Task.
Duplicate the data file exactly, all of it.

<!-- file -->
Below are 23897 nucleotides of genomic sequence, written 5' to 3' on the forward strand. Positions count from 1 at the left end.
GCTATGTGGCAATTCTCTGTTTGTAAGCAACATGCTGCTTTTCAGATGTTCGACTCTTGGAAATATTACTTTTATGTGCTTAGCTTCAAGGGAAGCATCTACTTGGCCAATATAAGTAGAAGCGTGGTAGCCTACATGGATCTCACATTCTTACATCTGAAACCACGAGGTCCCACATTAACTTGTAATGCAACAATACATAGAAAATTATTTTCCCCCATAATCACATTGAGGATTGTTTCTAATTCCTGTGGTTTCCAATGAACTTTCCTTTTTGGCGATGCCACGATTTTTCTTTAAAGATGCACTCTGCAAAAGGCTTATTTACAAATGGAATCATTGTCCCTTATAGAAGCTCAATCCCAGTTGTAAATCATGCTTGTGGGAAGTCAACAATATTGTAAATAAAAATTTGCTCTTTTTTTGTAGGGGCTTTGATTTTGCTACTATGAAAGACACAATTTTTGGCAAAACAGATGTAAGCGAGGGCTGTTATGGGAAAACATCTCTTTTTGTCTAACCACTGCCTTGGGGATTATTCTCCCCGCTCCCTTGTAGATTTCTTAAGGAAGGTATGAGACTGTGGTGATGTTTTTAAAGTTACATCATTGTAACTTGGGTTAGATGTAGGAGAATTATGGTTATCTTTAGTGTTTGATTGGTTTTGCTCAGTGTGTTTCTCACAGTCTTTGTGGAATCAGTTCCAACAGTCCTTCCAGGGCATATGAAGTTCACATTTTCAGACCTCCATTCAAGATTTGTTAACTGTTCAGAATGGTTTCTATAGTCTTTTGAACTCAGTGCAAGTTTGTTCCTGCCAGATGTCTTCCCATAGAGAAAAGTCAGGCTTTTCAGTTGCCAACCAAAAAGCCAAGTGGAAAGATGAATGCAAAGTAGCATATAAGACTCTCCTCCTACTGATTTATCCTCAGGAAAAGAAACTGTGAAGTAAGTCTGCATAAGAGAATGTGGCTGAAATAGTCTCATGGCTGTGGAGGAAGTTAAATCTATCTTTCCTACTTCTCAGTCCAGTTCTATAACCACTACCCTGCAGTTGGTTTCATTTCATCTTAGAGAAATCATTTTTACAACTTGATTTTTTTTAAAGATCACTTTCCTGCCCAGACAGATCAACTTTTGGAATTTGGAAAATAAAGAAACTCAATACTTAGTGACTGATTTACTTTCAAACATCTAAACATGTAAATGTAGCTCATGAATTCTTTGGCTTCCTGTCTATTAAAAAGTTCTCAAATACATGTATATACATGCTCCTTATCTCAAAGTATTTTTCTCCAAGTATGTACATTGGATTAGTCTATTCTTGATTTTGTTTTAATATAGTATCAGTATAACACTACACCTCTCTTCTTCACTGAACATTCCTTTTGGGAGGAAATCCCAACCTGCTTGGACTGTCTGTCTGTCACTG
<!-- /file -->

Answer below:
Below are 23897 nucleotides of genomic sequence, written 5' to 3' on the forward strand. Positions count from 1 at the left end.
GCTATGTGGCAATTCTCTGTTTGTAAGCAACATGCTGCTTTTCAGATGTTCGACTCTTGGAAATATTACTTTTATGTGCTTAGCTTCAAGGGAAGCATCTACTTGGCCAATATAAGTAGAAGCGTGGTAGCCTACATGGATCTCACATTCTTACATCTGAAACCACGAGGTCCCACATTAACTTGTAATGCAACAATACATAGAAAATTATTTTCCCCCATAATCACATTGAGGATTGTTTCTAATTCCTGTGGTTTCCAATGAACTTTCCTTTTTGGCGATGCCACGATTTTTCTTTAAAGATGCACTCTGCAAAAGGCTTATTTACAAATGGAATCATTGTCCCTTATAGAAGCTCAATCCCAGTTGTAAATCATGCTTGTGGGAAGTCAACAATATTGTAAATAAAAATTTGCTCTTTTTTTGTAGGGGCTTTGATTTTGCTACTATGAAAGACACAATTTTTGGCAAAACAGATGTAAGCGAGGGCTGTTATGGGAAAACATCTCTTTTTGTCTAACCACTGCCTTGGGGATTATTCTCCCCGCTCCCTTGTAGATTTCTTAAGGAAGGTATGAGACTGTGGTGATGTTTTTAAAGTTACATCATTGTAACTTGGGTTAGATGTAGGAGAATTATGGTTATCTTTAGTGTTTGATTGGTTTTGCTCAGTGTGTTTCTCACAGTCTTTGTGGAATCAGTTCCAACAGTCCTTCCAGGGCATATGAAGTTCACATTTTCAGACCTCCATTCAAGATTTGTTAACTGTTCAGAATGGTTTCTATAGTCTTTTGAACTCAGTGCAAGTTTGTTCCTGCCAGATGTCTTCCCATAGAGAAAAGTCAGGCTTTTCAGTTGCCAACCAAAAAGCCAAGTGGAAAGATGAATGCAAAGTAGCATATAAGACTCTCCTCCTACTGATTTATCCTCAGGAAAAGAAACTGTGAAGTAAGTCTGCATAAGAGAATGTGGCTGAAATAGTCTCATGGCTGTGGAGGAAGTTAAATCTATCTTTCCTACTTCTCAGTCCAGTTCTATAACCACTACCCTGCAGTTGGTTTCATTTCATCTTAGAGAAATCATTTTTACAACTTGATTTTTTTTAAAGATCACTTTCCTGCCCAGACAGATCAACTTTTGGAATTTGGAAAATAAAGAAACTCAATACTTAGTGACTGATTTACTTTCAAACATCTAAACATGTAAATGTAGCTCATGAATTCTTTGGCTTCCTGTCTATTAAAAAGTTCTCAAATACATGTATATACATGCTCCTTATCTCAAAGTATTTTTCTCCAAGTATGTACATTGGATTAGTCTATTCTTGATTTTGTTTTAATATAGTATCAGTATAACACTACACCTCTCTTCTTCACTGAACATTCCTTTTGGGAGGAAATCCCAACCTGCTTGGACTGTCTGTCTGTCACTG